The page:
The issues surrounding Chorus get murkier and murkier.
I posted about this issue earlier and thought that if anyone should take a haircut it should be Chorus and its shareholders. It was aware that the review of copper broadband charges could result in a reduction in copper broadband charges. It also looks like it undercooked its tender deliberately so that it could maintain its market dominant position but now wants the good old taxpayer to give it more money so that it can continue to pay large dividends to shareholders many of who are from overseas.
But the Government blew the opportunity of dealing with this issue properly when John Key created something of a panic by saying that Chorus may go broke. The Government commissioned a report to check on Chorus’s viability.
The Ernst & Young report has now been released, on a balmy Saturday afternoon 11 days before Christmas. David Cunliffe thought that it was going to be released yesterday and the choice of Saturday was a cynical attempt to hide it behind the news of the no asset sales referendum.
It took me a bit of time to find a copy of the report. The Minister’s tweet announcing its release did not have a link to it and you would think that the Minister of Information and Technology would understand those linky things. A link did go up on the Beehive website but interestingly although it was dated December 14 it appears to have gone live on December 16. Amy may need a few lessons with the technology.
The report itself is somewhat dry but the politics behind it are interesting. The Government appears to be softening us up for a further grant of some sort of $250 million to Chorus.
The report accepts at face value Chorus’s announced one billion dollar funding gap. This is defined as the “cash flow required to maintain a net interest bearing debt to EBITDA target ration of 3.5 times over the period FY15 to FY20.”
Basically this reflects the reduction in charges by $11 per month of 1.1 million customers for a period of six years plus an allowance for interest. The phrasing is complex to a non economist like myself but the calculation seems straight forward.
It is not as if this should have been a surprise. The law changes were designed to change the pricing of copper broadband to a “cost plus” basis so a change was inevitable. The coming into effect of the decision was delayed to December 2014 so that Chorus could get ready for it. Even Amy Adams says that the Commerce Commission followed the statutory formula so the cries of panic seemed rather too strained.
Chorus basically does not want to wear the loss the Commerce Commission decision will cause. And despite John Key’s statement that it may go broke it seems that Chorus will be fine. It may have to cut back on dividend payments but that is life in the big city. The EY proposal is that a two year dividend holiday be instituted and this will save $290 million. If this was extended over the 6 years then the problem would be solved.
There are other proposals that EY has suggested. $400 to $450 million could be saved by “cash-flow savings initiatives”. There is debt headroom of $130 million that could be utilised. Chorus could also adopt the radical notion of changing its business model.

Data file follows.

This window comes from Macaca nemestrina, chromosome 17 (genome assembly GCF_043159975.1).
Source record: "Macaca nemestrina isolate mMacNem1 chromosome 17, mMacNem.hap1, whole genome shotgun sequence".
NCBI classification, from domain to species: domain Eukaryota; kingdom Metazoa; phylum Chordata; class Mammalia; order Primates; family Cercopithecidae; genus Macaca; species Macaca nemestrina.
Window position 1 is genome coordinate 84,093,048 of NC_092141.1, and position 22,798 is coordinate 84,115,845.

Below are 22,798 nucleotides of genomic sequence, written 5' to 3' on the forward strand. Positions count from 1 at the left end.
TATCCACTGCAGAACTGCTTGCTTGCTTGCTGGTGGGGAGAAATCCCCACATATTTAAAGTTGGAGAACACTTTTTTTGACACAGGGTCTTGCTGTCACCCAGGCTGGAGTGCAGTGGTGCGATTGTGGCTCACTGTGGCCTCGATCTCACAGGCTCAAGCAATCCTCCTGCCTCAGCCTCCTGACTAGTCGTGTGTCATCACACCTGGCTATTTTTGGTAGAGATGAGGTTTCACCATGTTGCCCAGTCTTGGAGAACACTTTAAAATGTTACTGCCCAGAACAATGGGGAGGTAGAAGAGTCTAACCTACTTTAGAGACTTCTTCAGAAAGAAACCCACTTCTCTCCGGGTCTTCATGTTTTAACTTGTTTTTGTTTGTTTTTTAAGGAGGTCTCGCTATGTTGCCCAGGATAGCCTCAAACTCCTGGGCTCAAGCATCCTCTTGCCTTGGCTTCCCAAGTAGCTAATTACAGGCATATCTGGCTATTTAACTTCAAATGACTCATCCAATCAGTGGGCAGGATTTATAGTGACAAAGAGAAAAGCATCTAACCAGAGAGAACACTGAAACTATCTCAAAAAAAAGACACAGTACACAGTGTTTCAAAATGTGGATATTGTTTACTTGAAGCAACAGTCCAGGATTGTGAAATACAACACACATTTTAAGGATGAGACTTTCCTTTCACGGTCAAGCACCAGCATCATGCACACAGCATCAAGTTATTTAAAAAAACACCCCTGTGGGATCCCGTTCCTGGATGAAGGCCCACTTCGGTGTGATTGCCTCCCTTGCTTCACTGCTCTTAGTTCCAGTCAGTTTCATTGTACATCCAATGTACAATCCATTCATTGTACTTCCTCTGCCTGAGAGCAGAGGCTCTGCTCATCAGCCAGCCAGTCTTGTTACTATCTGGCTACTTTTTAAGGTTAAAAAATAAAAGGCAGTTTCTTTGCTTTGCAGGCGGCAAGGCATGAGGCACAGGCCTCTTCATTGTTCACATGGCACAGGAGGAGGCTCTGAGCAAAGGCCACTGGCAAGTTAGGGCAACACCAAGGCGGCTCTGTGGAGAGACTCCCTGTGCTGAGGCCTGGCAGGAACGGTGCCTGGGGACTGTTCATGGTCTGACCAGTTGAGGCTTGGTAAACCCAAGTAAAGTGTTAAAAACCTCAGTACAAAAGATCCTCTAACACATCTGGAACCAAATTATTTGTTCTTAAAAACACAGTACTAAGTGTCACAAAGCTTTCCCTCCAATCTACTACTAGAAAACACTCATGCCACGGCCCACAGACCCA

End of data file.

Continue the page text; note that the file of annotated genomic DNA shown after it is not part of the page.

The report also comments on Chorus’s dividend policy. The current return on equity is 29.7%. The comparable figure for selected New Zealand infrastructure companies is 12.5% and for selected Australian infrastructure companies 11.2%. Its dividend yield was also significantly higher than that for comparable companies. The need for some reduction appears strong and this will not sell the company broke, despite Key’s assertions to the contrary.
There have been some worrying aspects about the release of the report. It was dated December 12 and was presumably delivered to the Minister that day. Chorus’s share price had taken a hammering during the axe the copper tax campaign. Its shares were worth $3.03 each in August but this price sank to $1.33 on December 11. Its price surged to $1.47 on December 12 and with 3 million shares being traded there was a lot of activity. The phrase insider trading has been used to describe this activity. Although Milford Asset Management had publicly recommended Chorus shares you do get a sneaky feeling that someone in the Beehive may have had a peek at the report and then mentioned it to someone.
TUANZ certainly smells a rat. TVNZ reports:
NZX, the stock exchange operator, is declining comment on a claim by telecommunications lobbyists that there’s an emerging pattern of spikes in the Chorus share price ahead of the release of market-sensitive information from the government. The chief executive of the Telecommunications Users Association of New Zealand, Paul Brislen, cited two incidents, in August and in the last five days, where an imminent announcement from Communications Minister Amy Adams and a price spike in the telecommunications infrastructure provider’s shares were linked.
“It seems when Ms Adams makes a market-sensitive announcement, shares in Chorus move significantly beforehand but not after,” said Brislen in a statement.
The report notes that the eventual cost of copper broadband, at $34.44 per month would be lower than that for fibre optic cable which will be $37.50. Given that fibre is considerably superior to copper this is not unusual.
The earlier incident was in August when during the 7 days leading up to the Government’s announcement of a discussion paper suggesting changes to the law to help Chorus the share price went from $2.70 to $3.03. Movement in the share price after the announcement of a very generous package would have been understandable but movement before is rather odd to put it mildly.
So in typical style the Government appears to be readying itself for some more corporate largesse to a company that does not need it. And you have to wonder if TUANZ is right in its concern that some insider trading has occurred.